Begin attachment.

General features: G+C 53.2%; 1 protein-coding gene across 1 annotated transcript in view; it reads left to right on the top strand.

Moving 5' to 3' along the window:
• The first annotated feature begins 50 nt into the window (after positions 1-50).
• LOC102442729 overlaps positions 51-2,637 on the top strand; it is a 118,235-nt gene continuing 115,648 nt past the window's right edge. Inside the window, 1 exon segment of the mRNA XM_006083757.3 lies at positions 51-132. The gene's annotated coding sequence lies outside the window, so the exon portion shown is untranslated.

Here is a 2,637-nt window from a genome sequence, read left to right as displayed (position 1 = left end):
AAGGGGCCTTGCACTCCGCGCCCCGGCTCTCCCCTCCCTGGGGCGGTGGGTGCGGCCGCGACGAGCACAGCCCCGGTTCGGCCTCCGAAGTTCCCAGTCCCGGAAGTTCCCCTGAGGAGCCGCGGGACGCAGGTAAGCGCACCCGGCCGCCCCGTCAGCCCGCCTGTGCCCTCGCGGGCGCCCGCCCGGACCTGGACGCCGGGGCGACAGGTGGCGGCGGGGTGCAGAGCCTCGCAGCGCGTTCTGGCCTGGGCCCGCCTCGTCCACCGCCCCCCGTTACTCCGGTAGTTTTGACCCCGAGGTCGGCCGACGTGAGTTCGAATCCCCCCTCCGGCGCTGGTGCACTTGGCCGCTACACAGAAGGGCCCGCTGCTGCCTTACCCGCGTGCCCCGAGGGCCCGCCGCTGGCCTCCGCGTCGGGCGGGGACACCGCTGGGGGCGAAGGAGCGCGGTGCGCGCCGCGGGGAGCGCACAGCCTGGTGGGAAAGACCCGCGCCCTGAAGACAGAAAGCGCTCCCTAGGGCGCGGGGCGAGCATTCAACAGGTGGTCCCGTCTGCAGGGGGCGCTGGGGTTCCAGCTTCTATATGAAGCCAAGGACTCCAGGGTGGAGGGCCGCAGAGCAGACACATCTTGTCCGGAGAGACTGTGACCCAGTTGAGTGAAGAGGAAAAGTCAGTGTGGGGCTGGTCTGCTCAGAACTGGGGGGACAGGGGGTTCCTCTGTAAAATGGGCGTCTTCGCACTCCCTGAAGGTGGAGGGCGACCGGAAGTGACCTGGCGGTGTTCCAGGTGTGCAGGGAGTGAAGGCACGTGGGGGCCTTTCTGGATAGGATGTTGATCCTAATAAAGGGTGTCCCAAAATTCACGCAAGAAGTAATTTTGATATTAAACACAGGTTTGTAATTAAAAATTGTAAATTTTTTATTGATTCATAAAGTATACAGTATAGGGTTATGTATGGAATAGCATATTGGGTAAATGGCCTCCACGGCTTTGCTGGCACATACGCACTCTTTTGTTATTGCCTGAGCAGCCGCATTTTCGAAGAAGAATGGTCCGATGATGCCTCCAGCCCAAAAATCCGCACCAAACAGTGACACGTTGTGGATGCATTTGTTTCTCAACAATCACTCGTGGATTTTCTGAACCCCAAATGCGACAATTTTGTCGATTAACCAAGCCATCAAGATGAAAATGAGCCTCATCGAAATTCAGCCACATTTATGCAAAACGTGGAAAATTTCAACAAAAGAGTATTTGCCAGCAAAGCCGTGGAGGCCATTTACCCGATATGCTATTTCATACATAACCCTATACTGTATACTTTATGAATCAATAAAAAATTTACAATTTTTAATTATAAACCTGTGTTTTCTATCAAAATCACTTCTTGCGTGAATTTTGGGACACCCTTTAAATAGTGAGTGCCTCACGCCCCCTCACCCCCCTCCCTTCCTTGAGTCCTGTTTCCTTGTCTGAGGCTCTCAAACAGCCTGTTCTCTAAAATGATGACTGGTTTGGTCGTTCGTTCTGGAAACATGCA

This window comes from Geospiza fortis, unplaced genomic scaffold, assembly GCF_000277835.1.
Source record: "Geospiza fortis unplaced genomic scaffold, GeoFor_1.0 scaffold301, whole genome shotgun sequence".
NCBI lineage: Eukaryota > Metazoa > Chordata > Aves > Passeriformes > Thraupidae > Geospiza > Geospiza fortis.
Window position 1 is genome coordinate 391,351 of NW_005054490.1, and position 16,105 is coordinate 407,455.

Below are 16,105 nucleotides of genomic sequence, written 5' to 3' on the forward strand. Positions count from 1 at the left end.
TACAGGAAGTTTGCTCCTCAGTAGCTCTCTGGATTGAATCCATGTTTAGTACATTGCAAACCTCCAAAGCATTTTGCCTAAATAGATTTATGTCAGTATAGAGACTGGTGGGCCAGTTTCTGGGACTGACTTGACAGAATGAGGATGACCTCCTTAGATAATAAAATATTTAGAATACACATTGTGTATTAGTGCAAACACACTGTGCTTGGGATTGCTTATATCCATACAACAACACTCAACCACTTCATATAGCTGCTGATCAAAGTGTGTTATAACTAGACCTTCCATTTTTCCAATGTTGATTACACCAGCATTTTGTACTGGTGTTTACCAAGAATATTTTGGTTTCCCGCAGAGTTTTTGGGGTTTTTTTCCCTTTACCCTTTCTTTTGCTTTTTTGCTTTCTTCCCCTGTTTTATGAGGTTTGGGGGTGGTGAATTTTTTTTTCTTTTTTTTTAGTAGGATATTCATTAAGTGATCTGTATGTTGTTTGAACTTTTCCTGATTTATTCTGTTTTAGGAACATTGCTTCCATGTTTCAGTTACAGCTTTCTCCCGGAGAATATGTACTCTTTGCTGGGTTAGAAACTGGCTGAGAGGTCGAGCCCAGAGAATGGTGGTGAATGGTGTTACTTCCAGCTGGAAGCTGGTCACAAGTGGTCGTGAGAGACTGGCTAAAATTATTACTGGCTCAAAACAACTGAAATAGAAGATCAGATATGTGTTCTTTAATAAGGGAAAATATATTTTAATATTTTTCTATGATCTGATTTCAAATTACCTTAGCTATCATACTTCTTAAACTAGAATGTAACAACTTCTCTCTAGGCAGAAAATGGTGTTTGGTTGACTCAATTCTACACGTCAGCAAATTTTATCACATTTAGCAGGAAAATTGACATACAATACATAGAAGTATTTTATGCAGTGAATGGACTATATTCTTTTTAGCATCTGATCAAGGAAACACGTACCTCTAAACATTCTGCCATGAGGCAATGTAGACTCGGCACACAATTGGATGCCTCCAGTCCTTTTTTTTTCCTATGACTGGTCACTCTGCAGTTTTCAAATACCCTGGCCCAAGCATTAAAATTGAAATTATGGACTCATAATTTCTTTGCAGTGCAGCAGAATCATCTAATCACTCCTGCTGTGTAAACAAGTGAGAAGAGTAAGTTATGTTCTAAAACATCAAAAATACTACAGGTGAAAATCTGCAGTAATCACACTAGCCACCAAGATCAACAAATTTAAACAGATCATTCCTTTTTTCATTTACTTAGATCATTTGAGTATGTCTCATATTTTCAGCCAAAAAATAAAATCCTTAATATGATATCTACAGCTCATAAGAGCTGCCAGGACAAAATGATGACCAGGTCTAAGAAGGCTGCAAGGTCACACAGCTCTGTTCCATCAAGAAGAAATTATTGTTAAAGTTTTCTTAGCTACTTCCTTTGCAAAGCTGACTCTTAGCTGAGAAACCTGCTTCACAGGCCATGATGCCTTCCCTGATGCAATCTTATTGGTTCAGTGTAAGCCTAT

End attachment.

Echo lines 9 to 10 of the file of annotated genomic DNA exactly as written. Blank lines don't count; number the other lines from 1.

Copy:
NCBI lineage: Eukaryota > Metazoa > Chordata > Aves > Passeriformes > Thraupidae > Geospiza > Geospiza fortis.
Window position 1 is genome coordinate 391,351 of NW_005054490.1, and position 16,105 is coordinate 407,455.